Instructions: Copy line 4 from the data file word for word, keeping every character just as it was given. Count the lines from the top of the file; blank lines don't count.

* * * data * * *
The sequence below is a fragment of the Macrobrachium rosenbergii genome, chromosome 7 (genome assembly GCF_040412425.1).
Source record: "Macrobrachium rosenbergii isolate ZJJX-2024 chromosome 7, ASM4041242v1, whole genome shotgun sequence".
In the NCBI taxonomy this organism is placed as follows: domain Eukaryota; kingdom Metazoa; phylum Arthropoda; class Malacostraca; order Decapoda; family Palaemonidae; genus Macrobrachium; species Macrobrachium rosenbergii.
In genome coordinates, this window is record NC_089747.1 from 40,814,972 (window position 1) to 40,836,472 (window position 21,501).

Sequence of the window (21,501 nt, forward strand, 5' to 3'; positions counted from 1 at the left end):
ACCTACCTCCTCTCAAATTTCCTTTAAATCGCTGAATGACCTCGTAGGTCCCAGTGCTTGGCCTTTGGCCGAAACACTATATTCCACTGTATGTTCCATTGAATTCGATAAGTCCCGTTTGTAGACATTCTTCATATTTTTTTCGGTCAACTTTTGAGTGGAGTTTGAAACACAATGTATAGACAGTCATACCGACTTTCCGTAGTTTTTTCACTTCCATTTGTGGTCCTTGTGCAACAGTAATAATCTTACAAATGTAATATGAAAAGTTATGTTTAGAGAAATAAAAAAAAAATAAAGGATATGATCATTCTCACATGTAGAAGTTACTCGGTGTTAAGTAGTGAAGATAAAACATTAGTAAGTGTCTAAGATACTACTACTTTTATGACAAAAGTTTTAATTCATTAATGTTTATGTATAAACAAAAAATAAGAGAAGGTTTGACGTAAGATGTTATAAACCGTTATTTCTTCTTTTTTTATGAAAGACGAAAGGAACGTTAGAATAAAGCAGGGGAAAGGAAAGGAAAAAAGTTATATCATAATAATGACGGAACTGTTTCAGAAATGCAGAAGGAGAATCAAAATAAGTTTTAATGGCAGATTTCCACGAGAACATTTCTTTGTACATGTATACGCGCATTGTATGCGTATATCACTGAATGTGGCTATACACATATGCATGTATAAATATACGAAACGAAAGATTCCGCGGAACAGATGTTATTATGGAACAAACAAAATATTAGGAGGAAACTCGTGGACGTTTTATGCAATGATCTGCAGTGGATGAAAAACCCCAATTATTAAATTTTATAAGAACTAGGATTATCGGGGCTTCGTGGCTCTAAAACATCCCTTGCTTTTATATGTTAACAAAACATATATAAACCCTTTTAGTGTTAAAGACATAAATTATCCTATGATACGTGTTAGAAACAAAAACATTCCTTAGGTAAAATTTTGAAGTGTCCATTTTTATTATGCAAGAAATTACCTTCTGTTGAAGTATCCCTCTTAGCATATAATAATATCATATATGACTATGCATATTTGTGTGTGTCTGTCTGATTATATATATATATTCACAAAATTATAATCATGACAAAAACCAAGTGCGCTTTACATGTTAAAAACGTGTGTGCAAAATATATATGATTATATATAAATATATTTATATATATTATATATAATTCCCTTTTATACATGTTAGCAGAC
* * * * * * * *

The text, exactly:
In genome coordinates, this window is record NC_089747.1 from 40,814,972 (window position 1) to 40,836,472 (window position 21,501).